When we retired three years ago I found a rental house on-line and we set off for a part of Mexico we had never been to before and in fact didn’t even know anyone who’d ever been there. My research had told me that there was an active US/Canada expat community so that would give us a group of people to get us involved locally and figure out the ground rules.

    It has worked out well for us and I’ve joined the local (mostly expat) hiking group and the expat club which offers a variety of activities such as exercise classes, shopping trips to the big city (Guadalajara in our case), and ways to get involved in the local community through volunteer work and charities.

    We have made some good friends there from all over North America but also with locals and people from Europe and Latin America. I think you are dead on with your comment about it not being a vacation. Once you get past 3-4 weeks you are not on vacation – you are living there. Just like your community back home if you want to meet people and stay active it’s about getting involved.

    I have also found that in general the Mexican people are open, honest, friendly and willing to help as I struggle with my limited and mangled Spanish. They don’t appear to mind at all and seem pleased that I make the effort. For those that worry, safety and security has never been an issue for us. More than likely you will not choose to live at a resort, and it seems obvious to me, but do not expect anyone to speak English (though some do) and do not expect anyone to accept anything except the local currency.

    Rent versus buy. Always a topic of conversation where we winter and my take is do not buy until you’ve been there several years, 5 or 6 years would be good minimum. We know several people who have been there 2 weeks and buy a place (the low prices can draw you in) but if you find it’s not for you or find you’d rather be in another part of town understand that the local real estate market isn’t like back home. When the time comes to sell you essentially have to find another expat to buy your house. This is for 2 reasons: A standard US/Canada outfitted house is going to be more expensive than most locals can afford (as you noted Bob mortgages are not usually available even for locals) and often isn’t to their taste. It depends on the market of course but it can take a few years to sell a house.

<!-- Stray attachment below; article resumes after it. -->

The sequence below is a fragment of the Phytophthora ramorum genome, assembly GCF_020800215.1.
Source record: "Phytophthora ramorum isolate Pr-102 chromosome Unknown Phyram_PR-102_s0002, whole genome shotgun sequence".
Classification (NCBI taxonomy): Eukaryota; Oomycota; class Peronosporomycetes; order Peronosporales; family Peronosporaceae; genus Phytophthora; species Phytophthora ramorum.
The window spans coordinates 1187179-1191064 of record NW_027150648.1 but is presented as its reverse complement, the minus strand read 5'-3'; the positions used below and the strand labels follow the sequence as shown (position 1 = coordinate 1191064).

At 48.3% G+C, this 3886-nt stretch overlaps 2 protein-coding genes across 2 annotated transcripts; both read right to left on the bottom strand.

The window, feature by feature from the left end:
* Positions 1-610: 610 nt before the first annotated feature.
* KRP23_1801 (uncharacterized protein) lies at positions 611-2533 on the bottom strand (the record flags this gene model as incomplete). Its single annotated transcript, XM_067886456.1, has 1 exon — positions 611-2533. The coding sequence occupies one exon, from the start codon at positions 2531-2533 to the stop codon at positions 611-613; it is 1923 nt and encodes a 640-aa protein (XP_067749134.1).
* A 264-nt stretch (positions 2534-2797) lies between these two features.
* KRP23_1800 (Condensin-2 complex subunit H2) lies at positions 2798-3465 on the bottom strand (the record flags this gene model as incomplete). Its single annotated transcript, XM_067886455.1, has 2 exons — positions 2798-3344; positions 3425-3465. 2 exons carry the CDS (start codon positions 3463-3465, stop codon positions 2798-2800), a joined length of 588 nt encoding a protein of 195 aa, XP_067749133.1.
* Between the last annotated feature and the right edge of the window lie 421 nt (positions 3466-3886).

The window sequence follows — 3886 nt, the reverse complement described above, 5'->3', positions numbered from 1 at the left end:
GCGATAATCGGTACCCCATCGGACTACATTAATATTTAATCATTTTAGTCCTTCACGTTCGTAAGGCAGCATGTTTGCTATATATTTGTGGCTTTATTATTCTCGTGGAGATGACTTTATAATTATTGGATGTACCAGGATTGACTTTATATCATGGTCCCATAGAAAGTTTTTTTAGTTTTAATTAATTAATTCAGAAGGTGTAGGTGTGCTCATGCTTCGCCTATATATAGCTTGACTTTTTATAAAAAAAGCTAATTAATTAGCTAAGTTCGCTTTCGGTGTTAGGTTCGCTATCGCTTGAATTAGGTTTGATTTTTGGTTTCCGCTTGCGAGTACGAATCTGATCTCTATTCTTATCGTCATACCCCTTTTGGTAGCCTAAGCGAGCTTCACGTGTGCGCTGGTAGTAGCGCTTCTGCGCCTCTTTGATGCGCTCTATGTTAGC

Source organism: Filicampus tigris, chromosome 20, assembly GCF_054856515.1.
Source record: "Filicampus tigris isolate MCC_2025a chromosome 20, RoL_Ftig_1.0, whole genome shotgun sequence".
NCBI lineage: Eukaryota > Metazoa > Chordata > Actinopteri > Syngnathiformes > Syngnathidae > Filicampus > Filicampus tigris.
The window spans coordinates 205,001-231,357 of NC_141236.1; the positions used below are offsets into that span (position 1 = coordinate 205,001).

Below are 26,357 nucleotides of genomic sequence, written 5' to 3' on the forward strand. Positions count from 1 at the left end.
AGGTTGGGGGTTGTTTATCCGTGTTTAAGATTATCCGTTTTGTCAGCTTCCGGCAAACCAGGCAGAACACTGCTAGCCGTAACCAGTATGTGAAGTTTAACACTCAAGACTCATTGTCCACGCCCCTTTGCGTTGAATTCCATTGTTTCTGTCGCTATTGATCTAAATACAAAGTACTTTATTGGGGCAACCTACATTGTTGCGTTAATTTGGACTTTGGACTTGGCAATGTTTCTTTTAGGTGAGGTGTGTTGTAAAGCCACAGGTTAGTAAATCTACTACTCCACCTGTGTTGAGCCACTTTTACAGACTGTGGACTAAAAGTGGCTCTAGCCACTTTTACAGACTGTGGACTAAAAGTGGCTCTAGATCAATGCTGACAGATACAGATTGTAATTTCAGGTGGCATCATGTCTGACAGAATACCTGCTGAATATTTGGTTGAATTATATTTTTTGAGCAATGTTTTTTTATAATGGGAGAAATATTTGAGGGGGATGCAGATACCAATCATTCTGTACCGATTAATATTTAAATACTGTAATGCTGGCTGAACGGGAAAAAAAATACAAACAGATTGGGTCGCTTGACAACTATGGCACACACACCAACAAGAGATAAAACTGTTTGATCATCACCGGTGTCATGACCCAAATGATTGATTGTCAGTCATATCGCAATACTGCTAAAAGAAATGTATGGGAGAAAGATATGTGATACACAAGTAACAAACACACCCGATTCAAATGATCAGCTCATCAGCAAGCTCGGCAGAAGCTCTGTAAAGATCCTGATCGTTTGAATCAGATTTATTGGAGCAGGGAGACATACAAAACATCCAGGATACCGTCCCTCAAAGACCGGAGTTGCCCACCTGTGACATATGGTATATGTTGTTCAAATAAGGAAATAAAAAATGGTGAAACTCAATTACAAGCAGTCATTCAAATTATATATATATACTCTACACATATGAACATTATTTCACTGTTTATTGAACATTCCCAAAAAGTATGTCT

The cost of living is somewhat lower but not as much as you might think UNLESS you live like a local. If you live like a local the cost of living will be a lot lower than back home but in my experience most expats usually raise their standard of living rather than go 100 % local. Property taxes are much lower as the stories in the link say but services are a lot lower too. Basically, you get what you pay for.

    If you expect it to be just like back home only warmer or cheaper you will be disappointed. It not like home and each country has its own culture. Those that do best soak up the culture and enjoy it for what it is.

    1. What an excellent comment, David. As someone who has lived this lifestyle for part of each year you are well qualified to give us the insider's reaction. You may not be a full time expat, but have a good handle on what someone must do to adapt to a new country.

      The info on what it is involved in selling a piece of property is important and strengthens the rental argument.

  2. We currently do not live overseas, although some of your readers might consider TN to be far afield from what they are used to :) We have looked at overseas destinations for some time in the event that things in the US get untenable, and would pull the trigger on Ecuador very quickly if we felt like it. Crossed Mexico off due to crime (check out the stories on what is occurring in and around the resorts of Cancun and other areas if you want an eyeopener). Same with Belize; too hot and small in many ways. Panama was interesting due to the currency and prevalence of English, but for a variety of reasons that is out as well. Europe would be a possibility, especially Portugal, but Ecuador seems the best due to costs, climate, proximity to the US, and the people in general.